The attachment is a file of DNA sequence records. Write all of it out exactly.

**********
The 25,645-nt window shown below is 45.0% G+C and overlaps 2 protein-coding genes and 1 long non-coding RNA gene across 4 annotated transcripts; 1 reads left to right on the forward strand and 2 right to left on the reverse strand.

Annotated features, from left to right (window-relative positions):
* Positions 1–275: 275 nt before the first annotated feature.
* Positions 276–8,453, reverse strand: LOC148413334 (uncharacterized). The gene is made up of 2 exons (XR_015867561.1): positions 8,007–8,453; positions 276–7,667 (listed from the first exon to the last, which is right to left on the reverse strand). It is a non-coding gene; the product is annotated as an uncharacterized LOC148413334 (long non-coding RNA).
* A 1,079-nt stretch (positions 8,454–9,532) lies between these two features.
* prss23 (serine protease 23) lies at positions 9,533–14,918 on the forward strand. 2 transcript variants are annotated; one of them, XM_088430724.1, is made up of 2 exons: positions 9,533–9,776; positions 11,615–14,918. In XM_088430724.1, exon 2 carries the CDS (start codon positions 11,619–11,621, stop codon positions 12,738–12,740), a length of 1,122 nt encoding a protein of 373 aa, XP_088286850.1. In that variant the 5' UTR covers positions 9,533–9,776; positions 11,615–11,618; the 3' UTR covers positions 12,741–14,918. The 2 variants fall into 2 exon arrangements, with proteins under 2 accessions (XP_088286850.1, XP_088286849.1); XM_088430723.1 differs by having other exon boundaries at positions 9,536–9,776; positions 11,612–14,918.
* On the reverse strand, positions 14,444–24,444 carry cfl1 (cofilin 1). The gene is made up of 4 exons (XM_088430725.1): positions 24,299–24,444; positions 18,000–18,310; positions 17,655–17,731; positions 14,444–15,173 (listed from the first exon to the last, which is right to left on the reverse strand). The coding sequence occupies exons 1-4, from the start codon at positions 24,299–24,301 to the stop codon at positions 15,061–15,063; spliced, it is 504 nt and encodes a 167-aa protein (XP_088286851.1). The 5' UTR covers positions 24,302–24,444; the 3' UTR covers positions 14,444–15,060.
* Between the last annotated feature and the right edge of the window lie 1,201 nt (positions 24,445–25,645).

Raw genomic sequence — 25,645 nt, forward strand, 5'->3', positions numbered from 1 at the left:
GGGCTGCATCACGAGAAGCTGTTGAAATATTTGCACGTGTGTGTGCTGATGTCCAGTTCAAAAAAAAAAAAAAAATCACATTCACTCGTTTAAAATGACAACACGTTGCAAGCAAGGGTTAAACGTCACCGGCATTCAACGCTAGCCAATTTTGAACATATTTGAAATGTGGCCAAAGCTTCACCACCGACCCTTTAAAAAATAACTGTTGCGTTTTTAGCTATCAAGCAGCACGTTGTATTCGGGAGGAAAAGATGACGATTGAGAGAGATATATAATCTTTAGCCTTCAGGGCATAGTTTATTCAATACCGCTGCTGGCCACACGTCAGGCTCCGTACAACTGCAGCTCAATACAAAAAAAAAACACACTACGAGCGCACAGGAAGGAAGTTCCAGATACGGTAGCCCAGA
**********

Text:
The 25,645-nt window shown below is 45.0% G+C and overlaps 2 protein-coding genes and 1 long non-coding RNA gene across 4 annotated transcripts; 1 reads left to right on the forward strand and 2 right to left on the reverse strand.

Annotated features, from left to right (window-relative positions):
* Positions 1–275: 275 nt before the first annotated feature.
* Positions 276–8,453, reverse strand: LOC148413334 (uncharacterized). The gene is made up of 2 exons (XR_015867561.1): positions 8,007–8,453; positions 276–7,667 (listed from the first exon to the last, which is right to left on the reverse strand). It is a non-coding gene; the product is annotated as an uncharacterized LOC148413334 (long non-coding RNA).
* A 1,079-nt stretch (positions 8,454–9,532) lies between these two features.
* prss23 (serine protease 23) lies at positions 9,533–14,918 on the forward strand. 2 transcript variants are annotated; one of them, XM_088430724.1, is made up of 2 exons: positions 9,533–9,776; positions 11,615–14,918. In XM_088430724.1, exon 2 carries the CDS (start codon positions 11,619–11,621, stop codon positions 12,738–12,740), a length of 1,122 nt encoding a protein of 373 aa, XP_088286850.1. In that variant the 5' UTR covers positions 9,533–9,776; positions 11,615–11,618; the 3' UTR covers positions 12,741–14,918. The 2 variants fall into 2 exon arrangements, with proteins under 2 accessions (XP_088286850.1, XP_088286849.1); XM_088430723.1 differs by having other exon boundaries at positions 9,536–9,776; positions 11,612–14,918.
* On the reverse strand, positions 14,444–24,444 carry cfl1 (cofilin 1). The gene is made up of 4 exons (XM_088430725.1): positions 24,299–24,444; positions 18,000–18,310; positions 17,655–17,731; positions 14,444–15,173 (listed from the first exon to the last, which is right to left on the reverse strand). The coding sequence occupies exons 1-4, from the start codon at positions 24,299–24,301 to the stop codon at positions 15,061–15,063; spliced, it is 504 nt and encodes a 167-aa protein (XP_088286851.1). The 5' UTR covers positions 24,302–24,444; the 3' UTR covers positions 14,444–15,060.
* Between the last annotated feature and the right edge of the window lie 1,201 nt (positions 24,445–25,645).

Raw genomic sequence — 25,645 nt, forward strand, 5'->3', positions numbered from 1 at the left:
GGGCTGCATCACGAGAAGCTGTTGAAATATTTGCACGTGTGTGTGCTGATGTCCAGTTCAAAAAAAAAAAAAAAATCACATTCACTCGTTTAAAATGACAACACGTTGCAAGCAAGGGTTAAACGTCACCGGCATTCAACGCTAGCCAATTTTGAACATATTTGAAATGTGGCCAAAGCTTCACCACCGACCCTTTAAAAAATAACTGTTGCGTTTTTAGCTATCAAGCAGCACGTTGTATTCGGGAGGAAAAGATGACGATTGAGAGAGATATATAATCTTTAGCCTTCAGGGCATAGTTTATTCAATACCGCTGCTGGCCACACGTCAGGCTCCGTACAACTGCAGCTCAATACAAAAAAAAAACACACTACGAGCGCACAGGAAGGAAGTTCCAGATACGGTAGCCCAGA